Quite well, thanks.  Health is always a factor in division races so it goes without saying that the Rangers need to stay healthy (drat, I just said it).  But if they do, I don’t see anyone seriously challenging them for the AL West crown.  If they win it, then it will be time to talk more seriously about the loss of Cliff Lee who did make quite a difference in the playoffs last year.  But that’s a long time from now.  As we sit here on the eve of the 2011 season, the Rangers seem to be just fine.

Chris Bassitt will undergo Tommy John surgery on Friday

Oakland Athletics pitcher Chris Bassitt sits in the dugout after being relieved against the Detroit Tigers in the fourth inning of a baseball game in Detroit, Thursday, April 28, 2016. (AP Photo/Paul Sancya)
AP Photo/Paul Sancya
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Athletics pitcher Chris Bassitt will undergo season-ending Tommy John surgery on Friday, MLB.com’s Jane Lee reports. He was diagnosed with a partially torn ulnar collateral ligament over the weekend, so this news doesn’t come as much of a surprise.

Bassitt, 27, is certainly out for the remainder of the 2016 season and will likely miss a sizable portion of the 2017 season as well. The right-hander made five starts for the A’s to begin the season, but put up an ugly 6.11 ERA with a 23/14 K/BB ratio in 28 innings.

Jesse Hahn took Bassitt’s spot in the Athletics’ starting rotation. Hahn is expected to start next on Saturday versus the Orioles.

Report: Twins place Tommy Milone and Casey Fien on waivers

Minnesota Twins starting pitcher Tommy Milone throws during the first inning of a baseball game against the Milwaukee Brewers Wednesday, April 20, 2016, in Milwaukee. (AP Photo/Morry Gash)
AP Photo/Morry Gash
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Mike Berardino of the St. Paul Pioneer press is reporting that the Twins have placed pitchers Tommy Milone and Casey Fien on waivers. Berardino adds that Fien would be able to reject a demotion to the minors if he passes through waivers, but Milone could not. Milone and Fien are only a part of what’s been ailing the 8-20 Twins.

Milone, 29, was solid out of the rotation for the Twins last season, but the same can’t be said of his start to the 2016 season. The lefty has a 5.79 ERA with a 19/7 K/BB ratio over four starts and one relief appearance. He was taken out of the Twins’ rotation following his final start in April.

Fien, 32, was also dependable for the Twins in previous years, but has had a rocky 2016 thus far. The right-hander has yielded 12 runs on 21 hits and three walks with 12 strikeouts in 13 2/3 innings.

Milone will be eligible for his third and final year of arbitration after the season after earning $4.5 million this season. Fien has two more years of arbitration eligibility left — his third and fourth — and is earning $2.275 million this year.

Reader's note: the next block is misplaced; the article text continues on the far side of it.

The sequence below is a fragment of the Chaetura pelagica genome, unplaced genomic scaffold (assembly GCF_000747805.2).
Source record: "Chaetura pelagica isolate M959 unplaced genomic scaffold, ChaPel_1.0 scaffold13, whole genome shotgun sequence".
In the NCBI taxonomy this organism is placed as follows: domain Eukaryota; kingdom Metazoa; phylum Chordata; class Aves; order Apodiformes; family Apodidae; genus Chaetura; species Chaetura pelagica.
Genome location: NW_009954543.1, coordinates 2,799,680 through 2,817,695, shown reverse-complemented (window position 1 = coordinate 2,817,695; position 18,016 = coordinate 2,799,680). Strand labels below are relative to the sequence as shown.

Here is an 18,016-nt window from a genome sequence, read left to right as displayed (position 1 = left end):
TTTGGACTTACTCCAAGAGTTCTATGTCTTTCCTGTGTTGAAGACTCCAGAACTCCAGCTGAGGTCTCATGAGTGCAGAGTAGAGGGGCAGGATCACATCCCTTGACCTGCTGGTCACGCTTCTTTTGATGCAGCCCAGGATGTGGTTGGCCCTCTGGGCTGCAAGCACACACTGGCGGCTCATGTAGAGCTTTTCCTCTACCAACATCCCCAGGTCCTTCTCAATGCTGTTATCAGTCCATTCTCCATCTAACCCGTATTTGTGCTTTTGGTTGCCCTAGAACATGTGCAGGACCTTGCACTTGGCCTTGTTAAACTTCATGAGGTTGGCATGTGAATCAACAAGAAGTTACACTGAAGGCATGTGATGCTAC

Kyle Lohse is throwing for interested teams today

Kyle Lohse
AP Photo/Jeff Chiu
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Free agent starter Kyle Lohse is throwing for interested teams at the University of California, Irvine, MLB Network’s Jon Heyman reports.

Lohse, 37, remains unsigned into baseball’s second month on the heels of last season’s 5.85 ERA and 108/43 K/BB ratio over 152 1/3 innings. Although Lohse was quite good in the four seasons prior, teams are understandably reluctant to bank on pitchers in their late-30’s.

The Orioles, Tigers, and Reds have had reported interest in Lohse in recent months.

Majestic Athletic employees will protest at Coca-Cola Park on Friday

CHICAGO, IL - JULY 10: Kris Bryant (L) of the Chicago Cubs and Anthony Rizzo #44 pose for a photo with their All Star jersey's before the game against the Chicago White Sox on July 10, 2015 at  Wrigley Field in Chicago, Illinois. (Photo by David Banks/Getty Images)
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Anthony Salamone of the Morning Call reports that Majestic Athletic employees plan to protest at Coca-Cola Park in Allentown, PA on Friday night. The employees are protesting Majestic’s owner VF Corporation’s attempt to undercut wages and medical benefits. VF Corporation acquired Majestic in February 2007.

Coca-Cola Park is home to the Lehigh Valley IronPigs, the Phillies’ Triple-A affiliate. Majestic has manufacturing facilities in Easton, PA, which is less than a half-hour from Coca-Cola Park. The IronPigs, as well as all 30 Major League Baseball teams, wear uniforms manufactured by Majestic.

Corporations affiliated with Major League Baseball taking advantage of employees isn’t anything new. Last year, when protests over police violence disrupted the Orioles’ schedule, some employees with the Orioles and Aramark almost lost out on multiple days of pay.